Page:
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coined 1866 by Thoreau as title of an essay originally published (1849) as "Resistance to Civil Government."
(1849) An essay by Henry David Thoreau. It contains his famous statement “That government is best which governs least,” and asserts that people's obligations to their own conscience take precedence over their obligations to their government. Thoreau also argues that if, in following their conscience, people find it necessary to break the laws of the state, they should be prepared to pay penalties, including imprisonment.
Note: Thoreau himself went to jail for refusing to pay a tax to support the Mexican War.
The refusal to obey a law out of a belief that the law is morally wrong.
Note: In the nineteenth century, the American author Henry David Thoreau wrote “Civil Disobedience,” an important essay justifying such action.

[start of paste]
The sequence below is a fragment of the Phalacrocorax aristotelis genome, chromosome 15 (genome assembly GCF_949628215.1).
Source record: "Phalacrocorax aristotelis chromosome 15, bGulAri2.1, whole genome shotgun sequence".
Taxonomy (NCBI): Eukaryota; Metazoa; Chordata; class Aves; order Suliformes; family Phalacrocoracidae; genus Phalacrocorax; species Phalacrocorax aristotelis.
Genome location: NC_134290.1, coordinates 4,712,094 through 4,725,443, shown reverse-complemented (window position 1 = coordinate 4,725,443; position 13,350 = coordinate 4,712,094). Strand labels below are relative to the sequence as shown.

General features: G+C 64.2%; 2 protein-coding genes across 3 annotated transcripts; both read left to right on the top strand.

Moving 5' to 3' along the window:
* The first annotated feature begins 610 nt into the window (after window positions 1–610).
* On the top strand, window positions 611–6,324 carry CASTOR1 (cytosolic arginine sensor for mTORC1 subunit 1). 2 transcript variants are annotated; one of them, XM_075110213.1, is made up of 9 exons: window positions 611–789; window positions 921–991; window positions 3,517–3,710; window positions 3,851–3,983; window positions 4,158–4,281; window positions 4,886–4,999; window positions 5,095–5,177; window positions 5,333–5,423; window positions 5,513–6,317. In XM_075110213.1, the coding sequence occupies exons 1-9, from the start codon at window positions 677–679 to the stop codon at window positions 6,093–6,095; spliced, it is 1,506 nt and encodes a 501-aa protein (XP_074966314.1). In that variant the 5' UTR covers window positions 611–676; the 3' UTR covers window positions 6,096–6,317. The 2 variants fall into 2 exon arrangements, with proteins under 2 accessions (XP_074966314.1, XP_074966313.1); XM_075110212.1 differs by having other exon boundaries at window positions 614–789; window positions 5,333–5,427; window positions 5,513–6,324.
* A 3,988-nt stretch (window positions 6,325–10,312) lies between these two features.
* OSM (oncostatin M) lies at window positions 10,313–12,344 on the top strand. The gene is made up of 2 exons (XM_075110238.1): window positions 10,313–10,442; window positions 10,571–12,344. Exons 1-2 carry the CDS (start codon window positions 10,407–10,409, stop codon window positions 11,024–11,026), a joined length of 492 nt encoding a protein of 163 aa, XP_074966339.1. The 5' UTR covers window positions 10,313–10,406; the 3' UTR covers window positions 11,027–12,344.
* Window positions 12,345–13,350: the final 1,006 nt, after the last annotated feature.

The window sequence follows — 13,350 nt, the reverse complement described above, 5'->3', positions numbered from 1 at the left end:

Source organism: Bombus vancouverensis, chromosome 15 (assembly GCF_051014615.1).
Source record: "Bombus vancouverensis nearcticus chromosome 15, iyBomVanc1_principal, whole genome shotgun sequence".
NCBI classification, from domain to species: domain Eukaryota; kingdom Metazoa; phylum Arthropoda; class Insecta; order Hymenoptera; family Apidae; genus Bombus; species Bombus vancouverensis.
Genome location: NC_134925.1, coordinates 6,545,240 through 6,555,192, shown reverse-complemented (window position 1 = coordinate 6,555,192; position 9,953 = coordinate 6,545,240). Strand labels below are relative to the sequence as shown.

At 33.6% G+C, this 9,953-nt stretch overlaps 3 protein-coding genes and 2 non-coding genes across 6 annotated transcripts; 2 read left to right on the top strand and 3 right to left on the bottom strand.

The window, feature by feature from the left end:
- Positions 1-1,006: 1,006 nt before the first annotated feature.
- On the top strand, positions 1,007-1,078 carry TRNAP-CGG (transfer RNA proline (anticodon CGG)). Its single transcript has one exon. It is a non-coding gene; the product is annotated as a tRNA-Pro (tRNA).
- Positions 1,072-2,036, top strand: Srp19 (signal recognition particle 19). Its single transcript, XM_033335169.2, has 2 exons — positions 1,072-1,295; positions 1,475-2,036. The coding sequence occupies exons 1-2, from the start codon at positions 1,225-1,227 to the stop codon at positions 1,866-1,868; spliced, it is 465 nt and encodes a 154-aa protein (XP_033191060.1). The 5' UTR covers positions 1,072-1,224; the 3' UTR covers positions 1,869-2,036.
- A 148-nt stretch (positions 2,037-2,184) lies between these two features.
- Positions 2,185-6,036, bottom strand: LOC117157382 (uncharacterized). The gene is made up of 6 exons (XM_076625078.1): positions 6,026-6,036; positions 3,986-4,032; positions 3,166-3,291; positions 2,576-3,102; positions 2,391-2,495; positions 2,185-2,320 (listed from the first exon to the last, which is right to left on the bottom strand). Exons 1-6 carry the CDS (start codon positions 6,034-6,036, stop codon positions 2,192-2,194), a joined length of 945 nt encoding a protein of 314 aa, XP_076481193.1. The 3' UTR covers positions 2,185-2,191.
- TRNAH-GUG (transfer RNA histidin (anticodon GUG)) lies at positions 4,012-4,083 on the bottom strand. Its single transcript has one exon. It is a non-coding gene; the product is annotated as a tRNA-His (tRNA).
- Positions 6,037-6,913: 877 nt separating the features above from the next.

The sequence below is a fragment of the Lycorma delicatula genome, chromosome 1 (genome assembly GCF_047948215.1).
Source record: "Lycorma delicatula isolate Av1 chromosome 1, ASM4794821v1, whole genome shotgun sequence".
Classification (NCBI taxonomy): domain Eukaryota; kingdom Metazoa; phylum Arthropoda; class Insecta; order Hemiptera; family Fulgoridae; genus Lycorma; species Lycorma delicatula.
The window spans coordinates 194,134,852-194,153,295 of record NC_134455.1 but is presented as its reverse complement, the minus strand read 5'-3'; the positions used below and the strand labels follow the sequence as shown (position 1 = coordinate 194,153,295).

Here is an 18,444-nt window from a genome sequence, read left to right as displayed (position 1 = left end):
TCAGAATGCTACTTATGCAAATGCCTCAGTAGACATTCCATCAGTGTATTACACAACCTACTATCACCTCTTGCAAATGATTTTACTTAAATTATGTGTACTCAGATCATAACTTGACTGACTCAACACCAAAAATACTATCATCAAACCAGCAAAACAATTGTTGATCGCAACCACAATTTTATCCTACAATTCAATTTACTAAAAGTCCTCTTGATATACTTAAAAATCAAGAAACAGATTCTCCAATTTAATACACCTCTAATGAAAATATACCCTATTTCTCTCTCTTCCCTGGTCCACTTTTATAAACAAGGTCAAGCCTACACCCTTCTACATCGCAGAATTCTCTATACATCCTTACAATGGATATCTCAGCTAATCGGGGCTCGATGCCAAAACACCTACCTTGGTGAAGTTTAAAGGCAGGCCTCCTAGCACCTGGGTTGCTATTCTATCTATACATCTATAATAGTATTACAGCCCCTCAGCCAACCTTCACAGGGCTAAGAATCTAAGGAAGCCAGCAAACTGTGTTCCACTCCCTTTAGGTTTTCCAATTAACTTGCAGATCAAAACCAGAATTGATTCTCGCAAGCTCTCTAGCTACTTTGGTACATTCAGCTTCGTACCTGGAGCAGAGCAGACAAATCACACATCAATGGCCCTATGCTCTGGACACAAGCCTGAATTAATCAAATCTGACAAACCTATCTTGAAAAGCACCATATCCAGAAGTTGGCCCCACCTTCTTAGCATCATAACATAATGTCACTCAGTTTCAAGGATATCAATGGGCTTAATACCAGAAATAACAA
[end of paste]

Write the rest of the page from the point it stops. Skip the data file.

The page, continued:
Note: In the twentieth century, civil disobedience was exercised by Mahatma Gandhi in the struggle for independence in India. Civil disobedience, sometimes called nonviolent resistance or passive resistance, was also practiced by some members of the civil rights movement in the United States, notably Martin Luther King, Jr., to challenge segregation of public facilities; a common tactic of these civil rights supporters was the sit-in. King defended the use of civil disobedience in his “Letter from Birmingham Jail.”